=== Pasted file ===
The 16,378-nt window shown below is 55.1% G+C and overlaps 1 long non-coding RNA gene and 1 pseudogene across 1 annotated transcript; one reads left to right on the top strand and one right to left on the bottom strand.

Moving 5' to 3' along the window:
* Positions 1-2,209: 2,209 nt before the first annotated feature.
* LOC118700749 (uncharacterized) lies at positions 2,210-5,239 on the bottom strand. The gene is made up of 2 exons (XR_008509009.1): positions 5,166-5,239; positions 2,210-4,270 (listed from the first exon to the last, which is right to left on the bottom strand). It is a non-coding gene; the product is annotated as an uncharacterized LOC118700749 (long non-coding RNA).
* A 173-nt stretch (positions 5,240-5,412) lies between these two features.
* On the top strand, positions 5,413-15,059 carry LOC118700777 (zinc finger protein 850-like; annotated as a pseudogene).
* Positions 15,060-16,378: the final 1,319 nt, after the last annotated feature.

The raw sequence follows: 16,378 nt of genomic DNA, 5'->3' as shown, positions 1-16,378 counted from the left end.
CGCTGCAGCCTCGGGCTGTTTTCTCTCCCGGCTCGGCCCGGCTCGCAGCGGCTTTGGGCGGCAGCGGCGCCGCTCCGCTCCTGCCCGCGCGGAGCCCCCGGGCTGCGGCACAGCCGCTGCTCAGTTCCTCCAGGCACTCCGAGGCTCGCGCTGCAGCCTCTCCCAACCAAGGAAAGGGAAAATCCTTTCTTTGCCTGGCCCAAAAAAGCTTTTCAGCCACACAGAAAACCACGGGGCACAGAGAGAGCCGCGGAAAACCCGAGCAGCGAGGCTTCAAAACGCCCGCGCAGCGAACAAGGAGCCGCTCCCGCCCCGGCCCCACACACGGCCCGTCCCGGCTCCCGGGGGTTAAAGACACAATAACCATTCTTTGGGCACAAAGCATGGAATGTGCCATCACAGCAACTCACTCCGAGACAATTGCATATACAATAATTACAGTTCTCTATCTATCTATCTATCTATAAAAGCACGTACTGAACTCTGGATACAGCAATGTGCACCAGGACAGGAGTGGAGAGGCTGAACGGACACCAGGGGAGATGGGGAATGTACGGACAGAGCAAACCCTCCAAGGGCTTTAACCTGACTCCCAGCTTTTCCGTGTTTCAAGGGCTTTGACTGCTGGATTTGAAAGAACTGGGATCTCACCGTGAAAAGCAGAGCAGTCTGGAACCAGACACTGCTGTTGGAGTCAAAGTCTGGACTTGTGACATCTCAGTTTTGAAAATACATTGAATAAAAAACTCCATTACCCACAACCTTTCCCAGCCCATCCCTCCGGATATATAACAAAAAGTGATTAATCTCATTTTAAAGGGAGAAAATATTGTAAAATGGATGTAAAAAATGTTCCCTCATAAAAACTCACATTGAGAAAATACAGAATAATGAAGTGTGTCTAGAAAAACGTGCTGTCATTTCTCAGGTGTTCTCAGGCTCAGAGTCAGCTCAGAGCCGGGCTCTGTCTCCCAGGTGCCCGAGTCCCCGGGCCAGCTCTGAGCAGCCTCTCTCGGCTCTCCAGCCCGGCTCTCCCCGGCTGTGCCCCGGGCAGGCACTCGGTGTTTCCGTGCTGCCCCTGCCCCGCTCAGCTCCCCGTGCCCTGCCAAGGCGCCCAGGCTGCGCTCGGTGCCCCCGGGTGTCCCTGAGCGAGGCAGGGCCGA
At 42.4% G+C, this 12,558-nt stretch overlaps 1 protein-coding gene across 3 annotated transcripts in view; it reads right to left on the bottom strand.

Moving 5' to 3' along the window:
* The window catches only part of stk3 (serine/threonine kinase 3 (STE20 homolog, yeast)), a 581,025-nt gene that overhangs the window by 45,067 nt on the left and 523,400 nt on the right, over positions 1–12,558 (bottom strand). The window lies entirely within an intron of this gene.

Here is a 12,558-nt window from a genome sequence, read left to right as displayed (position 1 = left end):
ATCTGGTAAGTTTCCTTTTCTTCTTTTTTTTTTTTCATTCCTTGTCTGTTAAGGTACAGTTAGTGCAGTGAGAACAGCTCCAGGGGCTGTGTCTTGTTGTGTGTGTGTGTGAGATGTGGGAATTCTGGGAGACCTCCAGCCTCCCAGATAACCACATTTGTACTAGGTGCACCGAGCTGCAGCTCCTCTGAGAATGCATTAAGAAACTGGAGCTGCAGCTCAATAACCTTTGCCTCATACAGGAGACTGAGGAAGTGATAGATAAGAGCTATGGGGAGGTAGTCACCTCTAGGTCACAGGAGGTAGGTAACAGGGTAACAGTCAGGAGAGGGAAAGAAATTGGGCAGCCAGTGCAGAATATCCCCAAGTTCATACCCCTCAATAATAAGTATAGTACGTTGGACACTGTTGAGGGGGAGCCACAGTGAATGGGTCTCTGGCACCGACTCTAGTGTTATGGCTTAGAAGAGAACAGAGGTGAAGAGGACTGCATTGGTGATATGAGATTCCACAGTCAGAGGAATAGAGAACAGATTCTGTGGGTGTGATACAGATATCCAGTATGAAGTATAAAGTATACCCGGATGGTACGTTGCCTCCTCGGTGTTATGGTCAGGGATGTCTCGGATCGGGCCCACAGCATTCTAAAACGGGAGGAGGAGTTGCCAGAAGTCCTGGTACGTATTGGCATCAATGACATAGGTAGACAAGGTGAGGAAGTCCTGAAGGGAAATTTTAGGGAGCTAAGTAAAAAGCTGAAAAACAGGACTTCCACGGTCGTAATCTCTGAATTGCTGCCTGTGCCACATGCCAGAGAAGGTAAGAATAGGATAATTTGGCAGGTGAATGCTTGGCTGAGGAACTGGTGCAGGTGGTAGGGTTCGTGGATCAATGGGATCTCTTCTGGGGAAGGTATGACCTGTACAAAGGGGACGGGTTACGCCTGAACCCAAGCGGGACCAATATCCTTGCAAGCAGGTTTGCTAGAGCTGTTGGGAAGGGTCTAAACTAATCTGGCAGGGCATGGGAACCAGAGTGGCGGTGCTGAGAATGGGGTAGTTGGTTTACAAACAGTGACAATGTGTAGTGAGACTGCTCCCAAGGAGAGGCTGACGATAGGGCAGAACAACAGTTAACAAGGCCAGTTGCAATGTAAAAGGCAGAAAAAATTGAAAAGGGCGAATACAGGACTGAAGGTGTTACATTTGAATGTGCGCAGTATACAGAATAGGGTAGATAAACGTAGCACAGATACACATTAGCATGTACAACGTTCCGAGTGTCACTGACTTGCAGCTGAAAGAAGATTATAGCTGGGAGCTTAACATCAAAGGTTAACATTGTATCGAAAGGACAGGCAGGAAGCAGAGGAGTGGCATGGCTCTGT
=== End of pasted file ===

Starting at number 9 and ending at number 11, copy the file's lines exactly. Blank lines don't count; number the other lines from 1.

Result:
CGCTGCAGCCTCGGGCTGTTTTCTCTCCCGGCTCGGCCCGGCTCGCAGCGGCTTTGGGCGGCAGCGGCGCCGCTCCGCTCCTGCCCGCGCGGAGCCCCCGGGCTGCGGCACAGCCGCTGCTCAGTTCCTCCAGGCACTCCGAGGCTCGCGCTGCAGCCTCTCCCAACCAAGGAAAGGGAAAATCCTTTCTTTGCCTGGCCCAAAAAAGCTTTTCAGCCACACAGAAAACCACGGGGCACAGAGAGAGCCGCGGAAAACCCGAGCAGCGAGGCTTCAAAACGCCCGCGCAGCGAACAAGGAGCCGCTCCCGCCCCGGCCCCACACACGGCCCGTCCCGGCTCCCGGGGGTTAAAGACACAATAACCATTCTTTGGGCACAAAGCATGGAATGTGCCATCACAGCAACTCACTCCGAGACAATTGCATATACAATAATTACAGTTCTCTATCTATCTATCTATCTATAAAAGCACGTACTGAACTCTGGATACAGCAATGTGCACCAGGACAGGAGTGGAGAGGCTGAACGGACACCAGGGGAGATGGGGAATGTACGGACAGAGCAAACCCTCCAAGGGCTTTAACCTGACTCCCAGCTTTTCCGTGTTTCAAGGGCTTTGACTGCTGGATTTGAAAGAACTGGGATCTCACCGTGAAAAGCAGAGCAGTCTGGAACCAGACACTGCTGTTGGAGTCAAAGTCTGGACTTGTGACATCTCAGTTTTGAAAATACATTGAATAAAAAACTCCATTACCCACAACCTTTCCCAGCCCATCCCTCCGGATATATAACAAAAAGTGATTAATCTCATTTTAAAGGGAGAAAATATTGTAAAATGGATGTAAAAAATGTTCCCTCATAAAAACTCACATTGAGAAAATACAGAATAATGAAGTGTGTCTAGAAAAACGTGCTGTCATTTCTCAGGTGTTCTCAGGCTCAGAGTCAGCTCAGAGCCGGGCTCTGTCTCCCAGGTGCCCGAGTCCCCGGGCCAGCTCTGAGCAGCCTCTCTCGGCTCTCCAGCCCGGCTCTCCCCGGCTGTGCCCCGGGCAGGCACTCGGTGTTTCCGTGCTGCCCCTGCCCCGCTCAGCTCCCCGTGCCCTGCCAAGGCGCCCAGGCTGCGCTCGGTGCCCCCGGGTGTCCCTGAGCGAGGCAGGGCCGA
At 42.4% G+C, this 12,558-nt stretch overlaps 1 protein-coding gene across 3 annotated transcripts in view; it reads right to left on the bottom strand.

Moving 5' to 3' along the window: